Thursday, February 2, 2012

  • "Gasland" Director Josh Fox Arrested at Congressional Hearing on Natural Gas Fracking

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    The Academy Award-nominated filmmaker Josh Fox was handcuffed and arrested Wednesday as he attempted to film a congressional hearing on the controversial natural gas drilling technique known as fracking, which the Environmental Protection Agency recently reported caused water contamination in Pavillion, Wyoming. Fox directed the award-winning film, "Gasland," which documents the impact of fracking on communities across the United States, and is now working on a sequel. Fox says he was arrested after Republicans refused to allow him to film because he did not have the proper credentials. "We wanted to report on what happened [at the hearing]. I was not interested in disrupting that hearing. It was not a protest action," says Fox. "I was simply trying to do my job as a journalist and go in there and show to the American people what was transpiring in that hearing, so that down the line, as we know there will be a lot of challenges mounted to that [Pavillion, Wyoming] EPA report—and frankly, to the people in Pavillion, who have been sticking up for themselves and demanding an investigation into the groundwater contamination—and to make sure that people could view that in a larger forum than usually happens." [includes rush transcript]

  • Obama’s Support for Natural Gas Drilling "A Painful Moment" for Communities Exposed to Fracking

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    Last week, President Obama called the United States "the Saudi Arabia of natural gas" in a speech about boosting domestic energy production. That concerns Wyoming farmer John Fenton, who already has more than two dozen gas wells on his property. The Environmental Protection Agency ruled in December that water contamination in Pavillion, Wyoming, was a result natural gas extraction and the controversial technique known as fracking. "Things changed pretty rapidly," Fenton says, after fracking took place on his land near Pavillion, and he now has to ship in water for drinking. "It didn’t take long to notice significant impacts to the water, the change to smell like diesel fuel. Methane was bubbling in the water. We had neighbors that actually had livestock die from drinking the water. And we also saw really huge impacts to our way of life. The farm fields are full of wellheads now that we have to work around. We have people coming and going off our property 24 hours a day. And we’ve seen over a 50 percent devaluation in the value of our land." We also speak with filmmaker Josh Fox, who was arrested for attempting to record a congressional hearing over the EPA report on Pavillion. Fox is producing a sequel to his award-winning film, "Gasland," about the impact of fracking across the United States. [includes rush transcript]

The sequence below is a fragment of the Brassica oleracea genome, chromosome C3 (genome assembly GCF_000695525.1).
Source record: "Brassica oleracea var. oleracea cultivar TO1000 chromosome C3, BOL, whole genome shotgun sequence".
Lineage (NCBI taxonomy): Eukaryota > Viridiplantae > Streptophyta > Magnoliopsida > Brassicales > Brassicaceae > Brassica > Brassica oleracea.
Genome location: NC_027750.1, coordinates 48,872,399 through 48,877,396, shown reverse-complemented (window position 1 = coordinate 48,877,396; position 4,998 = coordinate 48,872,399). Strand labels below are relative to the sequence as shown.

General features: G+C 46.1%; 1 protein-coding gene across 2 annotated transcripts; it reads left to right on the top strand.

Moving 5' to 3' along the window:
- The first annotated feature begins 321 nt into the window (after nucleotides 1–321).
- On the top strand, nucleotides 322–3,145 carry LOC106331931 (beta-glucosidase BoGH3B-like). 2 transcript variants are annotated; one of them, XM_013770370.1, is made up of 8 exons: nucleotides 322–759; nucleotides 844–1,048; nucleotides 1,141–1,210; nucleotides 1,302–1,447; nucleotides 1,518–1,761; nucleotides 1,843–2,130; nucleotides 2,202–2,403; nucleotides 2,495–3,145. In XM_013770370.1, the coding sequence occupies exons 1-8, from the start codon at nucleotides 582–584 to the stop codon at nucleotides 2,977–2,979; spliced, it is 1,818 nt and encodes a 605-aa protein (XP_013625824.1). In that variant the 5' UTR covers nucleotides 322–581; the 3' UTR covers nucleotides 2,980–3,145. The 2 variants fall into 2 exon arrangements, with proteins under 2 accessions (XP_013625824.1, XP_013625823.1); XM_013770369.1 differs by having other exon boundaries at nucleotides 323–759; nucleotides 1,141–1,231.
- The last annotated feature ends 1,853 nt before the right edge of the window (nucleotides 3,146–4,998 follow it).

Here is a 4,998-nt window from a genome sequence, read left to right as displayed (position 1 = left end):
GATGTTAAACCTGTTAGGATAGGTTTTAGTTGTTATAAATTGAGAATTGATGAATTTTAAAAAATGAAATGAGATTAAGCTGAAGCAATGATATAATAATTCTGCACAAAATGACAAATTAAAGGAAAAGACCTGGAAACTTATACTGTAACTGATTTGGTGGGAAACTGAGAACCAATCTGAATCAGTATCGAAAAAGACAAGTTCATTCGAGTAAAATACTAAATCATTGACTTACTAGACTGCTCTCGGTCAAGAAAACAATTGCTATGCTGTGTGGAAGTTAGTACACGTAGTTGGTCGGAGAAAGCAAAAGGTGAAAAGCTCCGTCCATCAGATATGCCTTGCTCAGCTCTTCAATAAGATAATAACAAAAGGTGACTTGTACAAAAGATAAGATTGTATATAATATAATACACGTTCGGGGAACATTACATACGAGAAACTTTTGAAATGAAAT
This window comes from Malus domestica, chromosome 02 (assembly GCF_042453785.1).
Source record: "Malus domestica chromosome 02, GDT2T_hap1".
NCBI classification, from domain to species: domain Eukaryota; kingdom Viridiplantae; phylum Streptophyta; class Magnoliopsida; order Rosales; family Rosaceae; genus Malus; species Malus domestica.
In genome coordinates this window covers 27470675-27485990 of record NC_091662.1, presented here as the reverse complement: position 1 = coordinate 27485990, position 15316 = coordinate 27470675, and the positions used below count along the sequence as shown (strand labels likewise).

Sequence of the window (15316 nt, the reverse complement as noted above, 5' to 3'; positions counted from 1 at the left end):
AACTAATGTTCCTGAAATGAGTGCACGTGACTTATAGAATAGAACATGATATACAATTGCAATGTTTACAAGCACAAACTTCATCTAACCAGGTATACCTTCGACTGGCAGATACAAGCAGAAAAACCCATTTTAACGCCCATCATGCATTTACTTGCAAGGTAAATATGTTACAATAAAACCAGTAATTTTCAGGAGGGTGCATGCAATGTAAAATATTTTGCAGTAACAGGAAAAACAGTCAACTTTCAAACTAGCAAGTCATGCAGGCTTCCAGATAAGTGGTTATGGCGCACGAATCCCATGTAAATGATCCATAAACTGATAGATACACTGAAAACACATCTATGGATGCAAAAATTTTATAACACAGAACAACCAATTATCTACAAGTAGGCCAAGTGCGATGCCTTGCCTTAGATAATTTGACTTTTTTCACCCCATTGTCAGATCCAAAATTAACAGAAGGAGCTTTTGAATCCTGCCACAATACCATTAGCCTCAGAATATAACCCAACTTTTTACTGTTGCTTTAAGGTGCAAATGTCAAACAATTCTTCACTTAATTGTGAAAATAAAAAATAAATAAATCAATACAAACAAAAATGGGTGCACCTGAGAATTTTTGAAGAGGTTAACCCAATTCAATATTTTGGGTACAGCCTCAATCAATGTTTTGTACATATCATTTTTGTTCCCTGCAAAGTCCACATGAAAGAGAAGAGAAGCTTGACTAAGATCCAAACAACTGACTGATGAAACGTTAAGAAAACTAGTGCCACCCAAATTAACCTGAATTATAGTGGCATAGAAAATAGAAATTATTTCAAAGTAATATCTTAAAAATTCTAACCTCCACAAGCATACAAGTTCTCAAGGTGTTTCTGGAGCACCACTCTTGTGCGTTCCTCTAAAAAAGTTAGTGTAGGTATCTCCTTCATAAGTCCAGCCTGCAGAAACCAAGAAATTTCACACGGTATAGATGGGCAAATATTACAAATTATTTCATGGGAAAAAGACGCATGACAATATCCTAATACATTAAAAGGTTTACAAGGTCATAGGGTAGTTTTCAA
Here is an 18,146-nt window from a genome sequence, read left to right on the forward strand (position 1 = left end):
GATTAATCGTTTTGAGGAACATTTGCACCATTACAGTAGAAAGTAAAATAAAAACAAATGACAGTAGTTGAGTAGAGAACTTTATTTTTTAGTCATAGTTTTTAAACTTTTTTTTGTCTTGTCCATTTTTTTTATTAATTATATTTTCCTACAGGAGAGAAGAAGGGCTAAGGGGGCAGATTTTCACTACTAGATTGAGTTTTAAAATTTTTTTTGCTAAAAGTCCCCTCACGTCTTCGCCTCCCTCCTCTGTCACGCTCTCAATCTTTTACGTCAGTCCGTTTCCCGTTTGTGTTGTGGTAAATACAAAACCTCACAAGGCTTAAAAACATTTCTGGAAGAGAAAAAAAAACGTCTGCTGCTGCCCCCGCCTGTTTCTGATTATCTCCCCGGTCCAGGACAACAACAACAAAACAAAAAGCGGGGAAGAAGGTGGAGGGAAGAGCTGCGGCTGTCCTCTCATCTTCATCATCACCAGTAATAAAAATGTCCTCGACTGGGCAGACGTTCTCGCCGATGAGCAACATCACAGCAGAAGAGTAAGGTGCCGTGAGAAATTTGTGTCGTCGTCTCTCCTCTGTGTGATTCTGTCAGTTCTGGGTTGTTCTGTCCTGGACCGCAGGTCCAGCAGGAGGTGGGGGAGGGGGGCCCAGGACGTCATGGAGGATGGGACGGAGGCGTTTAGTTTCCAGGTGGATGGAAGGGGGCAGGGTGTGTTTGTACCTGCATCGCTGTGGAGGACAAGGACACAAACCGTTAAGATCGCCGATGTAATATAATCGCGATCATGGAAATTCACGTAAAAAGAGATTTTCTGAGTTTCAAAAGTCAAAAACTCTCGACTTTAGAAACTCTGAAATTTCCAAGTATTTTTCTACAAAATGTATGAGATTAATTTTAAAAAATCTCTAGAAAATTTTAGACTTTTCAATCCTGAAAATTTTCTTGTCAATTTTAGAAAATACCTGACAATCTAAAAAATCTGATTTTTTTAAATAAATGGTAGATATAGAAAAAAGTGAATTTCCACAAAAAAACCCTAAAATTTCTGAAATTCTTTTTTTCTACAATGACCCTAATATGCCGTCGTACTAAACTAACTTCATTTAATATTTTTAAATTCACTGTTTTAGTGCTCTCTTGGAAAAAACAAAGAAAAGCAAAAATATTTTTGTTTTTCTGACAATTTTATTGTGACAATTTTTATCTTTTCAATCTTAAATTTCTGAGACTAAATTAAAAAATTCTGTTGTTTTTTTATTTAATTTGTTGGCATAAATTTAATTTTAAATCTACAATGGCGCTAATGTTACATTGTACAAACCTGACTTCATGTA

• After Right-Wing Campaign, Leading Breast Cancer Charity Komen Drops Funding for Planned Parenthood

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    The nation’s leading breast cancer charity is under intense scrutiny for its decision to cut off funding for breast cancer screening programs run by Planned Parenthood. Susan G. Komen for the Cure has confirmed it is withdrawing support for 19 of Planned Parenthood’s 83 affiliates, citing a new policy barring funding for any groups under investigation by local, state or federal authorities. Planned Parenthood’s finances are currently the subject of a probe led by anti-abortion Republican Rep. Cliff Stearns of Florida. "If you look at all the government reports which have already been done on Planned Parenthood, they’re completely cleared of any of the charges that Cliff Stearns claims he’s looking for. So this is a witch hunt," says Jodi Jacobson, the editor-in-chief of RH Reality Check, who recently wrote the article, "The Cancerous Politics and Ideology of the Susan G. Komen Foundation." We also speak with Patrick Hurd, the CEO of Planned Parenthood of Southeastern Virginia and a recipient of a 2010 grant from Komen, and his wife, Betsi Hurd, who has participated in several Komen fundraising events and is currently battling breast cancer. "This isn’t about fundraising," says Patrick Hurd. "This is about making sure that we provide access to women, that we continue to provide education to women, that we continue to serve the women in the communities where Planned Parenthoods are located." [includes rush transcript]